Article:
The value of every claim is chiefly based on what injuries you have. To have a claim worth more than $100,000, you'd need substantial medical bills, a permanent injury, and/or surgery. It is likely that is policy limits. In the case of a drunk driving wreck and serious injuries, you could exceed policy limits AND get punitive damages, but that is based on ability to pay of the drunk driver. Unless it is someone made of money or a company, people rarely have enough assets that an excess judgment nets you anything they cannot bankrupt out of.
Since you are represented, I wish you well. I hope this helped.
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The amount that your case will be valued at for settlement or by a jury depends on the liability and the damages. The liability is clear according to your post. It now comes down to how severe your injury is and how much your past and future medical bills are and how much you have lost in past and future wages. Also, pain and suffering is also a factor if you have a permanent injury. All of these factors have to be weighed to determine a fair value for your case.
Well -- it depends on if there is more than 100,000 available either through insurance or the personal assets of the drunk driver. Talk to your attorney abotu the possibilities!
In no way am I offering you legal advice, and in no way has my comment created an attorney-client relationship. You are not to rely upon my note above in any way, but insted need to sit down with counsel and share all relevant facts before receiving fully-informed legal advice. If you want to be completely sure of your rights, you must sit down with an experienced criminal defense attorney to be fully aware of your rights.
I agree with my colleagues that the value of your claim depends on the extent of your injuries, future medical care that may be required, lost wages, and pain and discomfort. This must be all documented by physicians, etc. and your attorney. There is a lot more to valuing claims than just holding out. The fact that the defendant was DUI should help bump the damages, because the insurance carrier for the defendant will likely want to avoid trial, as juries are not very tolerant of drunk drivers causing injuries. The insurance company will not be liable for punitive damages, but your compensatory damages would be arguably elevated due to the drunk driver--you would likely garner more sympathy from the jury--and that increase in compensatory damages would be payable by the carrier. Ultimately, there are many issues that your attorney will be evaluating when deciding to hold out and prepare for trial. Best of luck to you.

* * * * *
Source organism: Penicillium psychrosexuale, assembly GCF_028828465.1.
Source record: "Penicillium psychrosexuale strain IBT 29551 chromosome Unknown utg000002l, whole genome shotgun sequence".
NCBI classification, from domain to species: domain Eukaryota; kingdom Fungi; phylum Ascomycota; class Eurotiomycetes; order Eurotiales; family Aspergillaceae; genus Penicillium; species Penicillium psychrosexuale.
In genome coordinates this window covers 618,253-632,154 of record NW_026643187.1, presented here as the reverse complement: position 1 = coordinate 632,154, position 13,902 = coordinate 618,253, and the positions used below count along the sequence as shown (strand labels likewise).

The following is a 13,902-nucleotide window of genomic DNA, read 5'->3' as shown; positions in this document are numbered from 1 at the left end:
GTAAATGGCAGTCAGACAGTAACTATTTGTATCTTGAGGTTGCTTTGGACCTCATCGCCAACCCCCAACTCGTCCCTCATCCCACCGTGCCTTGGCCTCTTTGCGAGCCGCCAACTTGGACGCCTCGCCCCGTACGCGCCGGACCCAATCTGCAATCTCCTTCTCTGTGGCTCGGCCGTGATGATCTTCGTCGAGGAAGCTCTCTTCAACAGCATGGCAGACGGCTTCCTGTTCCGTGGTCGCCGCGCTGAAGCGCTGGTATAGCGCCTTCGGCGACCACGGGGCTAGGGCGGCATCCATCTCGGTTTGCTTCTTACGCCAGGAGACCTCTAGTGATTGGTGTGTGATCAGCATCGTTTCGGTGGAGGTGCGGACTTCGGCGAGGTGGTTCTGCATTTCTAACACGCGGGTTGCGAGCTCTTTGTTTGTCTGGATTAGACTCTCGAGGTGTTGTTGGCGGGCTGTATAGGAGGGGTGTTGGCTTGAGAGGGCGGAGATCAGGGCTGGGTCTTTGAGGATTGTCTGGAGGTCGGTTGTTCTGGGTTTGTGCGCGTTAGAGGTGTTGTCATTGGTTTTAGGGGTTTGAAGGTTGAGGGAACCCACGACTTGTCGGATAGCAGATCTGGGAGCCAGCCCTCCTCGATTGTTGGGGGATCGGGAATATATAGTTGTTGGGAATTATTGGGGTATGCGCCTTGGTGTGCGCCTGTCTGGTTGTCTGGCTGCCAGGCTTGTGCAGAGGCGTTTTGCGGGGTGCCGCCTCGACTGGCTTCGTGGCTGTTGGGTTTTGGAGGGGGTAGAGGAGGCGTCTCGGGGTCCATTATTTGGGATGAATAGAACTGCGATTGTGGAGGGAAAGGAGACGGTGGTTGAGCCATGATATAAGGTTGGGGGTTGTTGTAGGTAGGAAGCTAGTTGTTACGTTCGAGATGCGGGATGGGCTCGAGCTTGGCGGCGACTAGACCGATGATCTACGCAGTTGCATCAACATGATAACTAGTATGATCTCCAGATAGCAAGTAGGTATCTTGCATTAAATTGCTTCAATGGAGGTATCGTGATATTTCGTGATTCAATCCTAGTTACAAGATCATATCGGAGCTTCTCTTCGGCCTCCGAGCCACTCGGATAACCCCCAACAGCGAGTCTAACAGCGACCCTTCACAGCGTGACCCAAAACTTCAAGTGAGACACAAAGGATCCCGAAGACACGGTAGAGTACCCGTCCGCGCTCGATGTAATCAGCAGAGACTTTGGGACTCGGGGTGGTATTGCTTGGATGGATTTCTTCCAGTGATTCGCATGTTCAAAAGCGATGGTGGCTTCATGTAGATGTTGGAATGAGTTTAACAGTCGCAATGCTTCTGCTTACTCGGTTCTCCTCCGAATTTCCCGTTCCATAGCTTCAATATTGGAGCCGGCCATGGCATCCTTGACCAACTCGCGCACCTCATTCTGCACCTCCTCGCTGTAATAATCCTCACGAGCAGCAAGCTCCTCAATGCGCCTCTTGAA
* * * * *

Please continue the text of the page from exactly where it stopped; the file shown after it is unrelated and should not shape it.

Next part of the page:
This depends upon a lot of things including the extent of your injuries. It is best to discuss this with your lawyer.
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My colleagues are all correct. Depends on your injury, the insurance available and the defendants' assets. Just be ready for a fight as insurance companies hate paying out even on drunk driving cases! Good luck to you!
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First, these are questions best directed to your lawyer. I am sure your lawyer has told you the at-fault driver's bodily injury insurance limits, which are almost certainly $100,000 based on your questions. If true, that would be all that person is liable for in the normal course of events under that policy. There are situations where a greater recovery can be made, but too complicated and remote at this juncture to get into. However, this is a classic case undescoring why uninsured/underinsured motorist (UM/UIM) coverage is the most important insurance you can buy, but it often not purchased by consumers. I strongly recommend you purchase this insurance for the future, so if you or a family member are ever in a serious wreck, you can count on that amount being available to compensate you for your injuries. You can never count on the at-fault driver having ANY liability insurance (which is not illegal), or not having enough for the severity of your injuries. Good luck to you and stay in touch with your lawyer. He/she is your primary resource and advocate!
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